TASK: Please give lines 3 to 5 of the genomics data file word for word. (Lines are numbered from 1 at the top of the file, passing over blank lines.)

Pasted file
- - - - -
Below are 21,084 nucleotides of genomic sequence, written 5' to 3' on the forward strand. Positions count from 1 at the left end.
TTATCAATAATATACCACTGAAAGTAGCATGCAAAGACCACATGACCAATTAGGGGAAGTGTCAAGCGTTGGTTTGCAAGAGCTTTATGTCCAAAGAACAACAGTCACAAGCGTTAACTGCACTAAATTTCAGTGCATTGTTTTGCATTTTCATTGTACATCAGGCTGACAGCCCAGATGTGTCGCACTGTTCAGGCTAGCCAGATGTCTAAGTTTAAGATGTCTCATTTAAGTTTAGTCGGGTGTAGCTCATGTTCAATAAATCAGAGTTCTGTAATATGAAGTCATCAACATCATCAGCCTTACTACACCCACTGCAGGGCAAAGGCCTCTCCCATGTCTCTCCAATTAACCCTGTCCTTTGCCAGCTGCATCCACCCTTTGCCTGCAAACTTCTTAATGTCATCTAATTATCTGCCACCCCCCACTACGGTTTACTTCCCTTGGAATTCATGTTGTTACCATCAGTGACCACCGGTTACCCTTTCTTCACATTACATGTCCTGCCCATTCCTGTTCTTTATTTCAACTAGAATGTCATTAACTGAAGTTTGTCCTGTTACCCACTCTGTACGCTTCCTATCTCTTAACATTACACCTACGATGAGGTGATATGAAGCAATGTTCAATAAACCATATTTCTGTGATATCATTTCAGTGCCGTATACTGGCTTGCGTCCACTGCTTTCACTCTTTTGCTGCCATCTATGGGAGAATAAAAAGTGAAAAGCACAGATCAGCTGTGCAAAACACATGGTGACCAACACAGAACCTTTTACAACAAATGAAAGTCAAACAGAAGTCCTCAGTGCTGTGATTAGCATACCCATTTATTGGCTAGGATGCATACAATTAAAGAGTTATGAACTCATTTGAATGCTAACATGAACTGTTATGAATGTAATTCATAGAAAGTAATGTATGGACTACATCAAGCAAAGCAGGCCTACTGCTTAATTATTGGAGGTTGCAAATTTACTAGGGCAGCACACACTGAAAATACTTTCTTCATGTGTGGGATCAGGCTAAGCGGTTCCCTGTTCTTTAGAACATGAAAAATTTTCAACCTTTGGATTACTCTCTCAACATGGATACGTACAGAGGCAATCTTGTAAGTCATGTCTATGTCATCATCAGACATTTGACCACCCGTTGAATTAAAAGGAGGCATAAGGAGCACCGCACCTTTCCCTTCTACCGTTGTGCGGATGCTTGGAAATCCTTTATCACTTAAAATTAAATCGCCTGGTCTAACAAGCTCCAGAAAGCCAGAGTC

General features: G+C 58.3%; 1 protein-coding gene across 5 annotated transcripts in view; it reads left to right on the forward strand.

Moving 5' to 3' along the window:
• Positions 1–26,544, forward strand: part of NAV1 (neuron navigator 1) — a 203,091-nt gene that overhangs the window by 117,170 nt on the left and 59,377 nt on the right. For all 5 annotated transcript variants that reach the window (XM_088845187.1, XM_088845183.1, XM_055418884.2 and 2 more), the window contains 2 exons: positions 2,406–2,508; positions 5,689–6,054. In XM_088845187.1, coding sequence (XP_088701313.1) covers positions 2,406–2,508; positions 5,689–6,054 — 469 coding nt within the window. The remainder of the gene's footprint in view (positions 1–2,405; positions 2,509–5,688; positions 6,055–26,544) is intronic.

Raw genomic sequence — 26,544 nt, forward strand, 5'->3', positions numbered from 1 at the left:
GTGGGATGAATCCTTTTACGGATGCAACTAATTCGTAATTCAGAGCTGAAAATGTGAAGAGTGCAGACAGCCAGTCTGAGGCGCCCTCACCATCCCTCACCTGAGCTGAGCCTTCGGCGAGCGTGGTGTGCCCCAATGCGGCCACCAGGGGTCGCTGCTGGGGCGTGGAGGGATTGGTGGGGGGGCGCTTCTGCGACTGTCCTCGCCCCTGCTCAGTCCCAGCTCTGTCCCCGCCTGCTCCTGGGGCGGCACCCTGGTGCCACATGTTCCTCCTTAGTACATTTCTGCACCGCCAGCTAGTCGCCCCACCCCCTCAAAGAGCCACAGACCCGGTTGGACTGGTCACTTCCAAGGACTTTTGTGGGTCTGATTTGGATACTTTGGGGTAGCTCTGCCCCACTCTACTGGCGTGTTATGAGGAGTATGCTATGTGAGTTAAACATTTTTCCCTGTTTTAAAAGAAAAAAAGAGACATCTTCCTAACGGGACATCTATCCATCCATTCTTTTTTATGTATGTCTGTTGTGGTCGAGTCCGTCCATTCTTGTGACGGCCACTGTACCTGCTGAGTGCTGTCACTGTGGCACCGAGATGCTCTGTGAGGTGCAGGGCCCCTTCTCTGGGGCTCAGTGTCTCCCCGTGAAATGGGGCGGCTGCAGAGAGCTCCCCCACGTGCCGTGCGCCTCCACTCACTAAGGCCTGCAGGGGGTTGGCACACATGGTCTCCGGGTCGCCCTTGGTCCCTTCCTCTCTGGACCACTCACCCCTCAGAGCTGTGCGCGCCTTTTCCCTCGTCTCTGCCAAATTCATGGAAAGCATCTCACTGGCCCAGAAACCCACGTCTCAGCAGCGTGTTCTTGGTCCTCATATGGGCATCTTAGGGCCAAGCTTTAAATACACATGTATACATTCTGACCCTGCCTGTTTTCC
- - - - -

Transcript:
General features: G+C 58.3%; 1 protein-coding gene across 5 annotated transcripts in view; it reads left to right on the forward strand.

Moving 5' to 3' along the window:
• Positions 1–26,544, forward strand: part of NAV1 (neuron navigator 1) — a 203,091-nt gene that overhangs the window by 117,170 nt on the left and 59,377 nt on the right. For all 5 annotated transcript variants that reach the window (XM_088845187.1, XM_088845183.1, XM_055418884.2 and 2 more), the window contains 2 exons: positions 2,406–2,508; positions 5,689–6,054. In XM_088845187.1, coding sequence (XP_088701313.1) covers positions 2,406–2,508; positions 5,689–6,054 — 469 coding nt within the window. The remainder of the gene's footprint in view (positions 1–2,405; positions 2,509–5,688; positions 6,055–26,544) is intronic.